Carolyn Kaster, Associated Press
WASHINGTON — Lawmakers locked in a political stare-down Wednesday were buffeted by rising anger from across the nation about a partial government shutdown that ruined vacations, sapped businesses and closed military cemeteries as far away as France. Some on Capitol Hill ominously suggested the impasse might last for weeks, but a few Republicans seemed ready to blink.
Republican Rep. Peter King of New York accused tea party-backed lawmakers of trying to "hijack the party" and said he senses that a growing number of rank-and-file House Republicans — perhaps as many as a hundred — are tired of the shutdown that began Tuesday morning.
GOP lawmakers will be in meetings Wednesday to look for a way out, King said.
But GOP leaders and tea party-backed members seemed determined to press on.
Rep. Jason Chaffetz, a tea party favorite, said there would be no solution until President Barack Obama and Democrats who control the Senate agree to discuss problems with the nation's unfolding health care overhaul.
"The pigsty that is Washington, D.C., gets mud on a lot of people and the question is what are you going to do moving forward," Chaffetz, R-Utah, said on CBS' "This Morning."
Funding for much of the U.S. government was halted after Republicans hitched a routine spending bill to their effort to kill or delay the health care law they call "Obamacare." The president accuses them of holding the government hostage.
Republicans pivoted to a strategy of trying to reopen more popular parts of the government piecemeal, but were unable to immediately advance the idea in the House.
Meanwhile, another financial showdown even more critical to the economy was looming. Treasury Secretary Jacob Lew told Congress that unless lawmakers act in time, he will run out of money to pay the nation's bills by Oct. 17. Congress must periodically raise the limit on government borrowing to keep U.S. funds flowing, a once-routine matter that has become locked in battles over the federal budget deficit.
Rep. Steny Hoyer of Maryland, the second-ranking House Democrat, said Democrats would overwhelmingly accept a short-term spending measure to reopen the government and increase the nation's debt limit while other political differences are worked out. "That would be a responsible way to go," Hoyer told CNN.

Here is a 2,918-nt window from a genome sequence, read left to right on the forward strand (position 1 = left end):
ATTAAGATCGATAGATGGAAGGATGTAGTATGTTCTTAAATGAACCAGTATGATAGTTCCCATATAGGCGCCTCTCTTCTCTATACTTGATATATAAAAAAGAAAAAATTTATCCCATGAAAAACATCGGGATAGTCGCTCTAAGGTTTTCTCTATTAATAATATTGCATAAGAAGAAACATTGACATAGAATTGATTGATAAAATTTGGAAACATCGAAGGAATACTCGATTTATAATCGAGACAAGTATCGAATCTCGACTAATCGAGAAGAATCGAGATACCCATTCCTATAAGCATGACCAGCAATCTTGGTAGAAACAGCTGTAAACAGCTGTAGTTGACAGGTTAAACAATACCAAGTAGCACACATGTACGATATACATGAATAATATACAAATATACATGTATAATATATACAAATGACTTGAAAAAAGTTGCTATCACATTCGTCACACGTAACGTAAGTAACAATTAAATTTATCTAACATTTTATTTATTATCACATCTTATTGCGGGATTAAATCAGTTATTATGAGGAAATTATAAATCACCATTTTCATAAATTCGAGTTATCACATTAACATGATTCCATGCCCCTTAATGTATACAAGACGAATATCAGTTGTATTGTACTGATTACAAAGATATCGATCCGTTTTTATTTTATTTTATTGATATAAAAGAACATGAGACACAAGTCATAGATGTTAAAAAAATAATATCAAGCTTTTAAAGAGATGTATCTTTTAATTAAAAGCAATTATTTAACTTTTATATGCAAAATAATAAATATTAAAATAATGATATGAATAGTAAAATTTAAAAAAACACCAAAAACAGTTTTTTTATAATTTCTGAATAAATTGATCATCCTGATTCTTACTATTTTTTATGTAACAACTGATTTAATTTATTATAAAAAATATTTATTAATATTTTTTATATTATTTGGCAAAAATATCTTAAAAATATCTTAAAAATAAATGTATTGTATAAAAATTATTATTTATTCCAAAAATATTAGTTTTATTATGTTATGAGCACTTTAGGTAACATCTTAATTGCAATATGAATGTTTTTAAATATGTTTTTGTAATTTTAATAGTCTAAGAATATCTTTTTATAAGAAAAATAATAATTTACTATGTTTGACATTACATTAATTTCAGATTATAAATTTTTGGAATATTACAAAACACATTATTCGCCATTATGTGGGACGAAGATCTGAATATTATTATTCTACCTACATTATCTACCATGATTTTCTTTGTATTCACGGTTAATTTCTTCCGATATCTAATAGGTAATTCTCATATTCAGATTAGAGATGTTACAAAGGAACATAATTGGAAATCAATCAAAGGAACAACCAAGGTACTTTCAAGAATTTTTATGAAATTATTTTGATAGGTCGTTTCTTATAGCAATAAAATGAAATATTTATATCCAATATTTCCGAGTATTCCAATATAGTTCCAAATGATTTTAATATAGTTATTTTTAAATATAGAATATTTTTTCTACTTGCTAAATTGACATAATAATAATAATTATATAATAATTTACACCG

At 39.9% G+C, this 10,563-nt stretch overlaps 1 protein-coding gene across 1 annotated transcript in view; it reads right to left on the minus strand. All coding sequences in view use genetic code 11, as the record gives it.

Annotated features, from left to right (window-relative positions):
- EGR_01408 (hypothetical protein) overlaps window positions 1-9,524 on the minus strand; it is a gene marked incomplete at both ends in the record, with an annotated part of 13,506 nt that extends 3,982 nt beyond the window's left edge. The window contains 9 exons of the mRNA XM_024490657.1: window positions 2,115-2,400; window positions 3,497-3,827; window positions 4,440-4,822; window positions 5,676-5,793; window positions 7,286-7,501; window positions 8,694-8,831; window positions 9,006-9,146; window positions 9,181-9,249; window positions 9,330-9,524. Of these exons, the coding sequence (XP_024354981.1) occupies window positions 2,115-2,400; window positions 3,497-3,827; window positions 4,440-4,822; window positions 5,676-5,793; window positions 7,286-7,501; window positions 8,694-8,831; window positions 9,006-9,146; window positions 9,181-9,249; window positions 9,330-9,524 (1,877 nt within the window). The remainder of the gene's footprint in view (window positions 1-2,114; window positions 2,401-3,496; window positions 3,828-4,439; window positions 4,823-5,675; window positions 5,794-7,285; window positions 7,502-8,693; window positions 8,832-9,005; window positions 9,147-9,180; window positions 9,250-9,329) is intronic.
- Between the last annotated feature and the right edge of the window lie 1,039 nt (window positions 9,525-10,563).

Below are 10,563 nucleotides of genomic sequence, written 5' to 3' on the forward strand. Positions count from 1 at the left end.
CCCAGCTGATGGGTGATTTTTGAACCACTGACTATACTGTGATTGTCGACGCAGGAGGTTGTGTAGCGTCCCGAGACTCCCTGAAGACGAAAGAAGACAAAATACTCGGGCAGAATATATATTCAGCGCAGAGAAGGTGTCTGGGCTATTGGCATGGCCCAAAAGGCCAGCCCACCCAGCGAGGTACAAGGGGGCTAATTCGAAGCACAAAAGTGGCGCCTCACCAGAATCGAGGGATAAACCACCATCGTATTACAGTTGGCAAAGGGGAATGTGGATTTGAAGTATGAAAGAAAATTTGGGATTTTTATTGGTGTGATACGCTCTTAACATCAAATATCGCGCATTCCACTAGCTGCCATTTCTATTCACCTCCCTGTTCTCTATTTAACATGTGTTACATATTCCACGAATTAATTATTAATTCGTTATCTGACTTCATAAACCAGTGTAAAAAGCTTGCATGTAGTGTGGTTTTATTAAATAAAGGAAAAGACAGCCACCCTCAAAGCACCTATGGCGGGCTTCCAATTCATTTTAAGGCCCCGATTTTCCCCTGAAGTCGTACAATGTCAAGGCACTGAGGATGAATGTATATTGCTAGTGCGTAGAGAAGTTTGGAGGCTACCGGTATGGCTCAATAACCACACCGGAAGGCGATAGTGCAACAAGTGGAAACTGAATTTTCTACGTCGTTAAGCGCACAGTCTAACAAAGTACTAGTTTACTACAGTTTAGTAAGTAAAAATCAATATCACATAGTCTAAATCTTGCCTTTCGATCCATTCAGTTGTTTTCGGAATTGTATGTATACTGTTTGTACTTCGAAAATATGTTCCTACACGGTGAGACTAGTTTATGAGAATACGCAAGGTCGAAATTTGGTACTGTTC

Fed-up Americans took to Facebook and Twitter to call members of Congress "stupid" or "idiots." Some blamed Republicans while others blasted Obama or Democrats "who spend our tax dollars like crack addicts."
Bruce Swedal, a 46-year-old Denver real estate agent, tweeted to Congress members: "You should not be getting paid. In fact, you all should be fired!"
A Wisconsin man began flying his flag upside down and urged other Americans to do the same.
Some 800,000 federal workers deemed nonessential were staying home again Wednesday in the first partial shutdown since the winter of 1995-96.
Across the nation, America roped off its most hallowed symbols: the Liberty Bell in Philadelphia, the Statue of Liberty in New York, Mount Rushmore in South Dakota, the Washington Monument.
Its natural wonders — the Grand Canyon, Yosemite, the Smoky Mountains and more — put up "Closed" signs and shooed campers away.
Democratic Sen. Tim Kaine of Virginia said he was getting pleas from businesses that rely on tourists. "The restaurants, the hotels, the grocery stores, the gasoline stations, they're all very devastated with the closing of the parks," he said.
The far-flung effects reached France, where tourists were barred from the U.S. cemetery overlooking the D-Day beaches at Normandy. Twenty-four military cemeteries abroad have been closed.
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